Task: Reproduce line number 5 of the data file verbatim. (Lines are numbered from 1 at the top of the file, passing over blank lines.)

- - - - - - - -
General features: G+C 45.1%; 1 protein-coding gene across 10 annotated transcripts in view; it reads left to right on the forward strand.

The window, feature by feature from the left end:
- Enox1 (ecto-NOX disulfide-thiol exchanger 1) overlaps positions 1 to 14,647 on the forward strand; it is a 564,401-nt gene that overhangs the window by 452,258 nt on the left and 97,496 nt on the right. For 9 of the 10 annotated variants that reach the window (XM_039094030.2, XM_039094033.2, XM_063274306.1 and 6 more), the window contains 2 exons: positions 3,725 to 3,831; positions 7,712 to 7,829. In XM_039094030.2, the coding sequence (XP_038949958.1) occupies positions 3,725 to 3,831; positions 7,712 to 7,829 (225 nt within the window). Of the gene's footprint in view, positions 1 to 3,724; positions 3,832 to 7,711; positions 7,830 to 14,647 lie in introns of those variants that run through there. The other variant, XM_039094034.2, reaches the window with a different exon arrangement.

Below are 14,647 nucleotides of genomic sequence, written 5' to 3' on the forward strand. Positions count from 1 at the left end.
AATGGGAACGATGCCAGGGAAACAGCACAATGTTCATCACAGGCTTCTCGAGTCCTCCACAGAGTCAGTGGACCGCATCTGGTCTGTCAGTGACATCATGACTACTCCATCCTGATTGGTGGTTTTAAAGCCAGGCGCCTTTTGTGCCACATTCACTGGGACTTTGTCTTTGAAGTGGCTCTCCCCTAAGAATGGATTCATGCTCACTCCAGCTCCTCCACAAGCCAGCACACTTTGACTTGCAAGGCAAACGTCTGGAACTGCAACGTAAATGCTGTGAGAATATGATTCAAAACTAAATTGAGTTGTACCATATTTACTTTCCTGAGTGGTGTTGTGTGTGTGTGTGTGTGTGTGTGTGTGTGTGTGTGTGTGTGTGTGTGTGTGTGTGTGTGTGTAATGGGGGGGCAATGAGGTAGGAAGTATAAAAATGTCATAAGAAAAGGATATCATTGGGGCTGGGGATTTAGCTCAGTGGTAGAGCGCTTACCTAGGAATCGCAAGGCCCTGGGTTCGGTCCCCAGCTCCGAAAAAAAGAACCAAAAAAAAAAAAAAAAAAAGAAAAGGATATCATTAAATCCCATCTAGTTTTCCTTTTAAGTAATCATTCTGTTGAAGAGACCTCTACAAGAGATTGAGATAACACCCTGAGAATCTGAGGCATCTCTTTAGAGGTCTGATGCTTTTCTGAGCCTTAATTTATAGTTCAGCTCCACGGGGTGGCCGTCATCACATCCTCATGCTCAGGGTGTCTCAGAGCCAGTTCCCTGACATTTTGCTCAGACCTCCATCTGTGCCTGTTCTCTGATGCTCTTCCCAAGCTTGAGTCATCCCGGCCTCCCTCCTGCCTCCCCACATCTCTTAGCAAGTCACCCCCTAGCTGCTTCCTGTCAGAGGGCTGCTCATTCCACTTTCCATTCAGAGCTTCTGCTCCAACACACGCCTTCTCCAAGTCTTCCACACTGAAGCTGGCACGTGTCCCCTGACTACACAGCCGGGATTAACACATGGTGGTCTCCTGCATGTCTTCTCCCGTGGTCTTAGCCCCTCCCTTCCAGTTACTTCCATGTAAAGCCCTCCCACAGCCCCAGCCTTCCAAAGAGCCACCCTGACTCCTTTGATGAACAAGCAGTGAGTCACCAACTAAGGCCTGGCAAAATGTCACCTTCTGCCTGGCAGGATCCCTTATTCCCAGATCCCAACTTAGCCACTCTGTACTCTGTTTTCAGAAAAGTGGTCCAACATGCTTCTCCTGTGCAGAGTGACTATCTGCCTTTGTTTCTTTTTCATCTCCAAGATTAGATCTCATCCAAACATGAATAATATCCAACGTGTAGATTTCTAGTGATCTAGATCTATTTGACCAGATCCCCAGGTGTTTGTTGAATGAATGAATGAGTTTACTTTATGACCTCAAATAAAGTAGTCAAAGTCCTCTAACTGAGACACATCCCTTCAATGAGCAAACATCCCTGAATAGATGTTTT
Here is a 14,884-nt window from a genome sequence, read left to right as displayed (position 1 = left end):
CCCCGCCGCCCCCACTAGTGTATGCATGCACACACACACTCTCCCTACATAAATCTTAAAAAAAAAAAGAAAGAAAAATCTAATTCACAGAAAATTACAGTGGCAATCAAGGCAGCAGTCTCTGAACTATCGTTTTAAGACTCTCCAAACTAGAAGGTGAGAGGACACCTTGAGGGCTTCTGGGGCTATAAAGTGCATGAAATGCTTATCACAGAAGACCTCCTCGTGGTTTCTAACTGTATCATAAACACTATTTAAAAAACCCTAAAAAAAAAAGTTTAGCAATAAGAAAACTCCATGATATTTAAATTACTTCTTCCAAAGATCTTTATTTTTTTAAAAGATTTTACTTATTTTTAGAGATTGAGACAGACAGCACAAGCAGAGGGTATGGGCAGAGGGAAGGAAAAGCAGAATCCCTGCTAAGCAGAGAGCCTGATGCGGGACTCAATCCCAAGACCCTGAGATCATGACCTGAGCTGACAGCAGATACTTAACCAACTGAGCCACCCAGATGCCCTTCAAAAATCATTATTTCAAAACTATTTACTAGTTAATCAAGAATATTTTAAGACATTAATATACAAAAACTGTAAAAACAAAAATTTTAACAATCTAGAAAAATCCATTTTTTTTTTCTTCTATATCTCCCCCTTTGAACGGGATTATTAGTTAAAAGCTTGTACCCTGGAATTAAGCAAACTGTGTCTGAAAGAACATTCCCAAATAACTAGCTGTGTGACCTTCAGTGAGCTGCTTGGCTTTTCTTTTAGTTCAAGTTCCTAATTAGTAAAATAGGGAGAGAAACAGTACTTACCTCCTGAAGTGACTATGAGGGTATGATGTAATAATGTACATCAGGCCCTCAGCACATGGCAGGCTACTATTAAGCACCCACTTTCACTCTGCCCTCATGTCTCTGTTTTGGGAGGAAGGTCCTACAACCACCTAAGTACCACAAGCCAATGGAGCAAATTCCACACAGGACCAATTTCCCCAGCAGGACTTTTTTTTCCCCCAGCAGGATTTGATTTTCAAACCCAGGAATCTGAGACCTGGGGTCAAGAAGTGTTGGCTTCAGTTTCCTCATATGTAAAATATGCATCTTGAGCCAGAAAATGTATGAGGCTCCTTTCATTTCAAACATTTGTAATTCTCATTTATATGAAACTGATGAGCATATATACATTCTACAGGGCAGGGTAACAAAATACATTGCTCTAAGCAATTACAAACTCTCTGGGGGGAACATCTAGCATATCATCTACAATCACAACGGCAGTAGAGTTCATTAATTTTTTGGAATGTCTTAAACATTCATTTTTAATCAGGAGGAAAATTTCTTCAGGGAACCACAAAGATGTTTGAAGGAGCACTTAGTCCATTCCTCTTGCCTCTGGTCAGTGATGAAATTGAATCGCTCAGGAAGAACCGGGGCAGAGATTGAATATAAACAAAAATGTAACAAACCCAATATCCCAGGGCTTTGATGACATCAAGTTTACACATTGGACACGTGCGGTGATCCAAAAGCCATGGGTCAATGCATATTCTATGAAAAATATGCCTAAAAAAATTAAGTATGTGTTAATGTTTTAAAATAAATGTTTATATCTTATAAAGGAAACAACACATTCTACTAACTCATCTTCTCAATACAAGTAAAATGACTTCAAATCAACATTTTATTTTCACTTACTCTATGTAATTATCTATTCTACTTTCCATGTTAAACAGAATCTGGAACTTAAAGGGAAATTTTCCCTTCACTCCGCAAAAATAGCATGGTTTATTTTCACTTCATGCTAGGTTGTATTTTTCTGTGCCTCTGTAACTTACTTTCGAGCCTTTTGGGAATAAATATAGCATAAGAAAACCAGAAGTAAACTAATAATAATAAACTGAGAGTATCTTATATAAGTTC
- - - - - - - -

AATGGGAACGATGCCAGGGAAACAGCACAATGTTCATCACAGGCTTCTCGAGTCCTCCACAGAGTCAGTGGACCGCATCTGGTCTGTCAGTGACATCATGACTACTCCATCCTGATTGGTGGTTTTAAAGCCAGGCGCCTTTTGTGCCACATTCACTGGGACTTTGTCTTTGAAGTGGCTCTCCCCTAAGAATGGATTCATGCTCACTCCAGCTCCTCCACAAGCCAGCACACTTTGACTTGCAAGGCAAACGTCTGGAACTGCAACGTAAATGCTGTGAGAATATGATTCAAAACTAAATTGAGTTGTACCATATTTACTTTCCTGAGTGGTGTTGTGTGTGTGTGTGTGTGTGTGTGTGTGTGTGTGTGTGTGTGTGTGTGTGTGTGTGTGTGTGTAATGGGGGGGCAATGAGGTAGGAAGTATAAAAATGTCATAAGAAAAGGATATCATTGGGGCTGGGGATTTAGCTCAGTGGTAGAGCGCTTACCTAGGAATCGCAAGGCCCTGGGTTCGGTCCCCAGCTCCGAAAAAAAGAACCAAAAAAAAAAAAAAAAAAAGAAAAGGATATCATTAAATCCCATCTAGTTTTCCTTTTAAGTAATCATTCTGTTGAAGAGACCTCTACAAGAGATTGAGATAACACCCTGAGAATCTGAGGCATCTCTTTAGAGGTCTGATGCTTTTCTGAGCCTTAATTTATAGTTCAGCTCCACGGGGTGGCCGTCATCACATCCTCATGCTCAGGGTGTCTCAGAGCCAGTTCCCTGACATTTTGCTCAGACCTCCATCTGTGCCTGTTCTCTGATGCTCTTCCCAAGCTTGAGTCATCCCGGCCTCCCTCCTGCCTCCCCACATCTCTTAGCAAGTCACCCCCTAGCTGCTTCCTGTCAGAGGGCTGCTCATTCCACTTTCCATTCAGAGCTTCTGCTCCAACACACGCCTTCTCCAAGTCTTCCACACTGAAGCTGGCACGTGTCCCCTGACTACACAGCCGGGATTAACACATGGTGGTCTCCTGCATGTCTTCTCCCGTGGTCTTAGCCCCTCCCTTCCAGTTACTTCCATGTAAAGCCCTCCCACAGCCCCAGCCTTCCAAAGAGCCACCCTGACTCCTTTGATGAACAAGCAGTGAGTCACCAACTAAGGCCTGGCAAAATGTCACCTTCTGCCTGGCAGGATCCCTTATTCCCAGATCCCAACTTAGCCACTCTGTACTCTGTTTTCAGAAAAGTGGTCCAACATGCTTCTCCTGTGCAGAGTGACTATCTGCCTTTGTTTCTTTTTCATCTCCAAGATTAGATCTCATCCAAACATGAATAATATCCAACGTGTAGATTTCTAGTGATCTAGATCTATTTGACCAGATCCCCAGGTGTTTGTTGAATGAATGAATGAGTTTACTTTATGACCTCAAATAAAGTAGTCAAAGTCCTCTAACTGAGACACATCCCTTCAATGAGCAAACATCCCTGAATAGATGTTTT